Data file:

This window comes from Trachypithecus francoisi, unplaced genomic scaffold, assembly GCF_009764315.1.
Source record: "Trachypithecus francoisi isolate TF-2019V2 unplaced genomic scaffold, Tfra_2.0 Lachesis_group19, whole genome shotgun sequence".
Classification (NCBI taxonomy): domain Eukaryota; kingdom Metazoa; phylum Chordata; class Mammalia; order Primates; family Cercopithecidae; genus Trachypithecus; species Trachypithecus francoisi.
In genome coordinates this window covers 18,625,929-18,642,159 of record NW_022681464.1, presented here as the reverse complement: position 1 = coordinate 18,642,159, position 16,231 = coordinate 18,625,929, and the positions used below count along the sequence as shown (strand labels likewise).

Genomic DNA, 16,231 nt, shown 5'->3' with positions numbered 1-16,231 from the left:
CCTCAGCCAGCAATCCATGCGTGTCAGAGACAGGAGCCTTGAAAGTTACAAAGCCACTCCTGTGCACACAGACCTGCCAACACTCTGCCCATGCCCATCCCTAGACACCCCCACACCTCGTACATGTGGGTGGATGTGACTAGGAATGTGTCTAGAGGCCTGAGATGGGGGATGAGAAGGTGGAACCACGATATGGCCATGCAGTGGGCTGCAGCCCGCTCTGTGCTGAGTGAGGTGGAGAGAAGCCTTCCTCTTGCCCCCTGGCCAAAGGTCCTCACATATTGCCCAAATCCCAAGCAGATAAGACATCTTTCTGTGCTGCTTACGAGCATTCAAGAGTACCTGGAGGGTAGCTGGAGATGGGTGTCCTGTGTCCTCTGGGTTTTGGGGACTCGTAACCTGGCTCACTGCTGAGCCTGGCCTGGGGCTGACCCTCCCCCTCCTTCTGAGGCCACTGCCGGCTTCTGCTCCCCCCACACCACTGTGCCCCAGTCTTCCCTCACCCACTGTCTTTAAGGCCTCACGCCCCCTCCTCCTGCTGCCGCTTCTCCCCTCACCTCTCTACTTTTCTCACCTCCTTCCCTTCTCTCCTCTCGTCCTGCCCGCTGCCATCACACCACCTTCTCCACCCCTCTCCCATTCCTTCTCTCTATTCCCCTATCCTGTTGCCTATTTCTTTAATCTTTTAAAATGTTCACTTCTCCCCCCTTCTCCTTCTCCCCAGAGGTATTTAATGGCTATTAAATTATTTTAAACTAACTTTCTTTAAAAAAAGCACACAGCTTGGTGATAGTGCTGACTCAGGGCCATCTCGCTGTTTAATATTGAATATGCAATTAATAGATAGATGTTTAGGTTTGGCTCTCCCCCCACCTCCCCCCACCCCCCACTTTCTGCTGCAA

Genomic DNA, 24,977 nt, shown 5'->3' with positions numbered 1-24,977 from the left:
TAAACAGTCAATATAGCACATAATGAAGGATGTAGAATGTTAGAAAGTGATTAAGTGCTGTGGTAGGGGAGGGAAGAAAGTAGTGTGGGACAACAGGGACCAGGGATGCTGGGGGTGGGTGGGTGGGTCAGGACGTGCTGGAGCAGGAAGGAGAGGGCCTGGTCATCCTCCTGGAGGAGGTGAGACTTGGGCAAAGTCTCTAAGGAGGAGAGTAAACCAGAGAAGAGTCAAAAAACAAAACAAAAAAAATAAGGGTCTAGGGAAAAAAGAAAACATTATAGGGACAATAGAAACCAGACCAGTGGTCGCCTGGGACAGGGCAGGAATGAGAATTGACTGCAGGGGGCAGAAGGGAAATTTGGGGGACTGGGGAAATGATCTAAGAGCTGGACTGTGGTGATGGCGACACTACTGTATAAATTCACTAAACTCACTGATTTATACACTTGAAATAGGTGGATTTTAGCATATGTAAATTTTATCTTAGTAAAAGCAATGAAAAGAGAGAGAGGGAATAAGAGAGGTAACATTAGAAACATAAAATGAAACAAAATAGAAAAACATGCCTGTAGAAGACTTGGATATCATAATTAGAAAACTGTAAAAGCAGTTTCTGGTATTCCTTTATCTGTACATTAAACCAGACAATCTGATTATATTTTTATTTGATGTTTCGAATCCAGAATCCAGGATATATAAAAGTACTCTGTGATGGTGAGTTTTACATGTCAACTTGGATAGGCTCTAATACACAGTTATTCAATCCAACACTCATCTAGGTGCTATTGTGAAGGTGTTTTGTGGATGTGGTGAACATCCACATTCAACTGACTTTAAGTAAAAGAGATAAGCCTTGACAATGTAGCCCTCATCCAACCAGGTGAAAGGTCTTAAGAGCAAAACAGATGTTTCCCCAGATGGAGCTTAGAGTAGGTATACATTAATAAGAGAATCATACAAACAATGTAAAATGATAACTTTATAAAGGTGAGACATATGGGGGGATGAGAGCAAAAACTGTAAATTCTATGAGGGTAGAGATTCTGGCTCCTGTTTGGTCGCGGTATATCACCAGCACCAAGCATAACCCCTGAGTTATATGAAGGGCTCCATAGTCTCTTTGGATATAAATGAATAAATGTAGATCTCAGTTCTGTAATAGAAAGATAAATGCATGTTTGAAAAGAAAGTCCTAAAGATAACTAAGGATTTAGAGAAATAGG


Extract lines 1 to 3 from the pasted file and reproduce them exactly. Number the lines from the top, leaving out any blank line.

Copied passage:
This window comes from Trachypithecus francoisi, unplaced genomic scaffold, assembly GCF_009764315.1.
Source record: "Trachypithecus francoisi isolate TF-2019V2 unplaced genomic scaffold, Tfra_2.0 Lachesis_group19, whole genome shotgun sequence".
Classification (NCBI taxonomy): domain Eukaryota; kingdom Metazoa; phylum Chordata; class Mammalia; order Primates; family Cercopithecidae; genus Trachypithecus; species Trachypithecus francoisi.